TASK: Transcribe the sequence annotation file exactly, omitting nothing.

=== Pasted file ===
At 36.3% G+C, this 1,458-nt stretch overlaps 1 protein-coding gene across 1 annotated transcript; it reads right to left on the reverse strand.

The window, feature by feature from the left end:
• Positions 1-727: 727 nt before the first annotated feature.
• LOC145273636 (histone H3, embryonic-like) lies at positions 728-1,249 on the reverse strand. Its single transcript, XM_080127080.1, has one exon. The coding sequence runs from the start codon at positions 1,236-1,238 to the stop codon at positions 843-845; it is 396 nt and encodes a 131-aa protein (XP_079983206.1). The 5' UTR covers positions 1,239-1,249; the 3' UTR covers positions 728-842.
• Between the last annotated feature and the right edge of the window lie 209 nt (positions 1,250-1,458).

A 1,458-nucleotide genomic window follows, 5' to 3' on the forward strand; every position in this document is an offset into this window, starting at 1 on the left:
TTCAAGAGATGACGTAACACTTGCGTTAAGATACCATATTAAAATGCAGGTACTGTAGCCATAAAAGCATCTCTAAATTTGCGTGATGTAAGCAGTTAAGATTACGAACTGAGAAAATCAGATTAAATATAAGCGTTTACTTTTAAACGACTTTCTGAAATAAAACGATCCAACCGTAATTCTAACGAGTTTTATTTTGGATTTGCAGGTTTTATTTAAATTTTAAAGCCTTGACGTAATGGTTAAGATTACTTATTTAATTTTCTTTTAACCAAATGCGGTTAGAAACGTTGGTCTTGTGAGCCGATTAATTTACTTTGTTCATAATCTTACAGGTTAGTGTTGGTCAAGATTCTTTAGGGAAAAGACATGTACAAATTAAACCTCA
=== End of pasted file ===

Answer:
At 36.3% G+C, this 1,458-nt stretch overlaps 1 protein-coding gene across 1 annotated transcript; it reads right to left on the reverse strand.

The window, feature by feature from the left end:
• Positions 1-727: 727 nt before the first annotated feature.
• LOC145273636 (histone H3, embryonic-like) lies at positions 728-1,249 on the reverse strand. Its single transcript, XM_080127080.1, has one exon. The coding sequence runs from the start codon at positions 1,236-1,238 to the stop codon at positions 843-845; it is 396 nt and encodes a 131-aa protein (XP_079983206.1). The 5' UTR covers positions 1,239-1,249; the 3' UTR covers positions 728-842.
• Between the last annotated feature and the right edge of the window lie 209 nt (positions 1,250-1,458).

A 1,458-nucleotide genomic window follows, 5' to 3' on the forward strand; every position in this document is an offset into this window, starting at 1 on the left:
TTCAAGAGATGACGTAACACTTGCGTTAAGATACCATATTAAAATGCAGGTACTGTAGCCATAAAAGCATCTCTAAATTTGCGTGATGTAAGCAGTTAAGATTACGAACTGAGAAAATCAGATTAAATATAAGCGTTTACTTTTAAACGACTTTCTGAAATAAAACGATCCAACCGTAATTCTAACGAGTTTTATTTTGGATTTGCAGGTTTTATTTAAATTTTAAAGCCTTGACGTAATGGTTAAGATTACTTATTTAATTTTCTTTTAACCAAATGCGGTTAGAAACGTTGGTCTTGTGAGCCGATTAATTTACTTTGTTCATAATCTTACAGGTTAGTGTTGGTCAAGATTCTTTAGGGAAAAGACATGTACAAATTAAACCTCA